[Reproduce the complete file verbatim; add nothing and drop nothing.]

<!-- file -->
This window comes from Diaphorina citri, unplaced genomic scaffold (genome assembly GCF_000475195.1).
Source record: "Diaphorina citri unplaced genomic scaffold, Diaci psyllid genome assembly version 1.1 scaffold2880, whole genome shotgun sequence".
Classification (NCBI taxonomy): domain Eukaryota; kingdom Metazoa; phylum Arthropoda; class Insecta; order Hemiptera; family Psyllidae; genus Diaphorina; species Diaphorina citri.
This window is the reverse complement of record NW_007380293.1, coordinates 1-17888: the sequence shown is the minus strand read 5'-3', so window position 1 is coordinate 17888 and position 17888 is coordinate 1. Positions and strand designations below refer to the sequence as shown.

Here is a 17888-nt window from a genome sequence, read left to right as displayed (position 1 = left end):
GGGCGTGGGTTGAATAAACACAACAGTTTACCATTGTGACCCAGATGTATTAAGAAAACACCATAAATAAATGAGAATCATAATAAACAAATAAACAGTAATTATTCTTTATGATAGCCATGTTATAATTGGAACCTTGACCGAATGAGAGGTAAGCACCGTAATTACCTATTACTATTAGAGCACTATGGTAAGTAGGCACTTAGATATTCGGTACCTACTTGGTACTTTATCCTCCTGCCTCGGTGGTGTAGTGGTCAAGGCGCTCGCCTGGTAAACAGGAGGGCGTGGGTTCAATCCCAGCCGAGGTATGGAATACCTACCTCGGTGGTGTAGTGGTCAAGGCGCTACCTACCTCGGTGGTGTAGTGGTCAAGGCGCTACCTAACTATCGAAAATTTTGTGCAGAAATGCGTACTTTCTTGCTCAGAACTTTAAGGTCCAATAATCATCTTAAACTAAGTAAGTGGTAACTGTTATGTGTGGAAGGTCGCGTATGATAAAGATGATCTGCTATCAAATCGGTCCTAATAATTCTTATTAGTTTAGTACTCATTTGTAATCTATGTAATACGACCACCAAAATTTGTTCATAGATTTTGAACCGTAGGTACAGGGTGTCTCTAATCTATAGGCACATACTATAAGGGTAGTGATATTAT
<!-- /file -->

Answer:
This window comes from Diaphorina citri, unplaced genomic scaffold (genome assembly GCF_000475195.1).
Source record: "Diaphorina citri unplaced genomic scaffold, Diaci psyllid genome assembly version 1.1 scaffold2880, whole genome shotgun sequence".
Classification (NCBI taxonomy): domain Eukaryota; kingdom Metazoa; phylum Arthropoda; class Insecta; order Hemiptera; family Psyllidae; genus Diaphorina; species Diaphorina citri.
This window is the reverse complement of record NW_007380293.1, coordinates 1-17888: the sequence shown is the minus strand read 5'-3', so window position 1 is coordinate 17888 and position 17888 is coordinate 1. Positions and strand designations below refer to the sequence as shown.

Here is a 17888-nt window from a genome sequence, read left to right as displayed (position 1 = left end):
GGGCGTGGGTTGAATAAACACAACAGTTTACCATTGTGACCCAGATGTATTAAGAAAACACCATAAATAAATGAGAATCATAATAAACAAATAAACAGTAATTATTCTTTATGATAGCCATGTTATAATTGGAACCTTGACCGAATGAGAGGTAAGCACCGTAATTACCTATTACTATTAGAGCACTATGGTAAGTAGGCACTTAGATATTCGGTACCTACTTGGTACTTTATCCTCCTGCCTCGGTGGTGTAGTGGTCAAGGCGCTCGCCTGGTAAACAGGAGGGCGTGGGTTCAATCCCAGCCGAGGTATGGAATACCTACCTCGGTGGTGTAGTGGTCAAGGCGCTACCTACCTCGGTGGTGTAGTGGTCAAGGCGCTACCTAACTATCGAAAATTTTGTGCAGAAATGCGTACTTTCTTGCTCAGAACTTTAAGGTCCAATAATCATCTTAAACTAAGTAAGTGGTAACTGTTATGTGTGGAAGGTCGCGTATGATAAAGATGATCTGCTATCAAATCGGTCCTAATAATTCTTATTAGTTTAGTACTCATTTGTAATCTATGTAATACGACCACCAAAATTTGTTCATAGATTTTGAACCGTAGGTACAGGGTGTCTCTAATCTATAGGCACATACTATAAGGGTAGTGATATTAT